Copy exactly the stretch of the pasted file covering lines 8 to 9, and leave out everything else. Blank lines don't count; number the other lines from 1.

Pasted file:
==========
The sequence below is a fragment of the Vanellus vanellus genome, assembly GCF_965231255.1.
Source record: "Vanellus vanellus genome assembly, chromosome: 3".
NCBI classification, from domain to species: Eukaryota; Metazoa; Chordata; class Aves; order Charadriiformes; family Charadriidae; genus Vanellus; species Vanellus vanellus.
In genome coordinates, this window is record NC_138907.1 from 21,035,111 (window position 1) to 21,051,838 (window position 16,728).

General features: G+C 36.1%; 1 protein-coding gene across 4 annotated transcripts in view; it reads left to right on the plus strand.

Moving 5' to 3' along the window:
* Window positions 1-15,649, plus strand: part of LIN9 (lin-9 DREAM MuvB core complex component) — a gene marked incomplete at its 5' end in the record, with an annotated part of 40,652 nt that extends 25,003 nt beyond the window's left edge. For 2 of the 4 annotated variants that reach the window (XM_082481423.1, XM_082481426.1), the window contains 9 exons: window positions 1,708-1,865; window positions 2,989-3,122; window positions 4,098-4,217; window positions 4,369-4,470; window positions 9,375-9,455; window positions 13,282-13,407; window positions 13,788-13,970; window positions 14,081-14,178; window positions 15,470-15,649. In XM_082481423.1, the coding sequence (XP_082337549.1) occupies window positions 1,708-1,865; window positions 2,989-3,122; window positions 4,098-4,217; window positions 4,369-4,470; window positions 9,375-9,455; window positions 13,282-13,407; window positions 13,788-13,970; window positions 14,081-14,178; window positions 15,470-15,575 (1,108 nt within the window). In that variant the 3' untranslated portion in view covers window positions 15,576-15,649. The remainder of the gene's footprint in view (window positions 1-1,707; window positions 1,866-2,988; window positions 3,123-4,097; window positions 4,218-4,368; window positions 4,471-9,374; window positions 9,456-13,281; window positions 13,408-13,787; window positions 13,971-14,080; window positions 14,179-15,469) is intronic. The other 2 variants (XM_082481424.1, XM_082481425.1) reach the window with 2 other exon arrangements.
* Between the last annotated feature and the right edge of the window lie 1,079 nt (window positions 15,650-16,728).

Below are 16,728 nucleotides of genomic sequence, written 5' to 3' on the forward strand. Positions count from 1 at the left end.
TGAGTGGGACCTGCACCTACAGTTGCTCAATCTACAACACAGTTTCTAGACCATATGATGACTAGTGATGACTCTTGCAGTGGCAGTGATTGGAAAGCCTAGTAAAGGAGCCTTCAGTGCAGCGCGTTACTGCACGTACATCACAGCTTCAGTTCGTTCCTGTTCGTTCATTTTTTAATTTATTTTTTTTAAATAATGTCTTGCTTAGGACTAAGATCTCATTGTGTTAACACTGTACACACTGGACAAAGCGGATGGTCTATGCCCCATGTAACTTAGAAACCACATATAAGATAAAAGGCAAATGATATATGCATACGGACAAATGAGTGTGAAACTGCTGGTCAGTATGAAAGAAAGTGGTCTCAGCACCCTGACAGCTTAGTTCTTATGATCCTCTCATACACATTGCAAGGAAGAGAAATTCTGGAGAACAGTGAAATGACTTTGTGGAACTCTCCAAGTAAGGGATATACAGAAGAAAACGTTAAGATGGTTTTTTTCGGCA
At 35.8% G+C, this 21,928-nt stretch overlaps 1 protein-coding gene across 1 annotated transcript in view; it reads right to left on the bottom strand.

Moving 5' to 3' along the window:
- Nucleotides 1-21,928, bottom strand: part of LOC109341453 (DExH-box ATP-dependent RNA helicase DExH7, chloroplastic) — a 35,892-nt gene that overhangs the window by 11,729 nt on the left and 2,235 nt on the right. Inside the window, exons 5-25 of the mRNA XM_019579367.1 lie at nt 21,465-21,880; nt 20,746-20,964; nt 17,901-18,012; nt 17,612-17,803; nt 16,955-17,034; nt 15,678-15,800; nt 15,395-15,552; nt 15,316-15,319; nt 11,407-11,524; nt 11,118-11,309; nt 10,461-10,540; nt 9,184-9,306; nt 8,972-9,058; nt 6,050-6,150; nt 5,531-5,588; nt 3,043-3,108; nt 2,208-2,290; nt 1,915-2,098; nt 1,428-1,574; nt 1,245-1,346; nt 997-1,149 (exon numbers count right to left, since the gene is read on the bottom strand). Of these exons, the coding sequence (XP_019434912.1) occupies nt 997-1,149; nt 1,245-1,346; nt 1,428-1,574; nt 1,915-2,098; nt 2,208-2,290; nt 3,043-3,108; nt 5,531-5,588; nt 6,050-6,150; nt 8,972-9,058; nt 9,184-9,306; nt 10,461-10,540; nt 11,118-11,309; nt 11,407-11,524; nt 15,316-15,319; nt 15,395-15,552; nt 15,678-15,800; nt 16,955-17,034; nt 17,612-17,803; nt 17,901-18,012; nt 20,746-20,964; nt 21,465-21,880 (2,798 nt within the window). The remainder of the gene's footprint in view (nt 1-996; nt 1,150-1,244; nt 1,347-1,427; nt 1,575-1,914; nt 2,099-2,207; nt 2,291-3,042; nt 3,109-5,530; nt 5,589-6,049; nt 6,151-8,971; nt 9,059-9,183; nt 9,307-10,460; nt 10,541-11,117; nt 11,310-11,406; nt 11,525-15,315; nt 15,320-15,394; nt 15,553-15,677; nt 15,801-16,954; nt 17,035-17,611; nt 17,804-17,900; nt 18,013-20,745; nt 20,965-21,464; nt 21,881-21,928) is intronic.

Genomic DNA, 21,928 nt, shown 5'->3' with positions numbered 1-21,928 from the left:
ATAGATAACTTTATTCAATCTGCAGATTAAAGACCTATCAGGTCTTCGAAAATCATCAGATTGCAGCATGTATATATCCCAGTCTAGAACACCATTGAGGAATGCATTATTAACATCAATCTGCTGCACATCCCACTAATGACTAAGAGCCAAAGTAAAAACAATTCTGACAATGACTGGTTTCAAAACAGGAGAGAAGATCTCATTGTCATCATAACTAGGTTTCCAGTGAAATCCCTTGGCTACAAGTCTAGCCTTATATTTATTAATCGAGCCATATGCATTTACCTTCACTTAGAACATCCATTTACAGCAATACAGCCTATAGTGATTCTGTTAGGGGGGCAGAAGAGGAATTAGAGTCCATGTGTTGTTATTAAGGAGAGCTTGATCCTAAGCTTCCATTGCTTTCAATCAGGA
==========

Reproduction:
* Between the last annotated feature and the right edge of the window lie 1,079 nt (window positions 15,650-16,728).

Below are 16,728 nucleotides of genomic sequence, written 5' to 3' on the forward strand. Positions count from 1 at the left end.